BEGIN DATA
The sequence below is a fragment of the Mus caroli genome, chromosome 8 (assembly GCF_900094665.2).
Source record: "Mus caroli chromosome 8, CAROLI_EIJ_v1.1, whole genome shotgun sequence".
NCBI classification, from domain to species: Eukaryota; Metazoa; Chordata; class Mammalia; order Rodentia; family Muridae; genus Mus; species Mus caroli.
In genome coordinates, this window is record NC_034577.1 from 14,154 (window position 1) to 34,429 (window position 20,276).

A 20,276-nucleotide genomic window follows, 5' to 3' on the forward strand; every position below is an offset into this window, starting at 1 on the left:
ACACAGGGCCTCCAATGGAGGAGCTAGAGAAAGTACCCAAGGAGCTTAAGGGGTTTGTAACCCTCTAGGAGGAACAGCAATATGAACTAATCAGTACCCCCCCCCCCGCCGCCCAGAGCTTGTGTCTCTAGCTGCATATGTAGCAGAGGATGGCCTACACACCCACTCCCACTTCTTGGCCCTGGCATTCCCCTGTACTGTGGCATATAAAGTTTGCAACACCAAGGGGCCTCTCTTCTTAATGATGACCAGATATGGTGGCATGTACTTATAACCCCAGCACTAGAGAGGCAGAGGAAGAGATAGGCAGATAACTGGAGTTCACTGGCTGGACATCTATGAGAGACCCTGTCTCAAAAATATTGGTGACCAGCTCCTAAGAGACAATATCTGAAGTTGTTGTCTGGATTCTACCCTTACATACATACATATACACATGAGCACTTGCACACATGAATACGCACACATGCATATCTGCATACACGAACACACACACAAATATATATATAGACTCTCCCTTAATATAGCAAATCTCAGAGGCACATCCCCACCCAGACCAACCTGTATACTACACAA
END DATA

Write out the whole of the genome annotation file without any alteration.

The sequence below is a fragment of the Mus caroli genome, chromosome 8 (assembly GCF_900094665.2).
Source record: "Mus caroli chromosome 8, CAROLI_EIJ_v1.1, whole genome shotgun sequence".
NCBI classification, from domain to species: Eukaryota; Metazoa; Chordata; class Mammalia; order Rodentia; family Muridae; genus Mus; species Mus caroli.
In genome coordinates, this window is record NC_034577.1 from 14,154 (window position 1) to 34,429 (window position 20,276).

A 20,276-nucleotide genomic window follows, 5' to 3' on the forward strand; every position below is an offset into this window, starting at 1 on the left:
ACACAGGGCCTCCAATGGAGGAGCTAGAGAAAGTACCCAAGGAGCTTAAGGGGTTTGTAACCCTCTAGGAGGAACAGCAATATGAACTAATCAGTACCCCCCCCCCCGCCGCCCAGAGCTTGTGTCTCTAGCTGCATATGTAGCAGAGGATGGCCTACACACCCACTCCCACTTCTTGGCCCTGGCATTCCCCTGTACTGTGGCATATAAAGTTTGCAACACCAAGGGGCCTCTCTTCTTAATGATGACCAGATATGGTGGCATGTACTTATAACCCCAGCACTAGAGAGGCAGAGGAAGAGATAGGCAGATAACTGGAGTTCACTGGCTGGACATCTATGAGAGACCCTGTCTCAAAAATATTGGTGACCAGCTCCTAAGAGACAATATCTGAAGTTGTTGTCTGGATTCTACCCTTACATACATACATATACACATGAGCACTTGCACACATGAATACGCACACATGCATATCTGCATACACGAACACACACACAAATATATATATAGACTCTCCCTTAATATAGCAAATCTCAGAGGCACATCCCCACCCAGACCAACCTGTATACTACACAA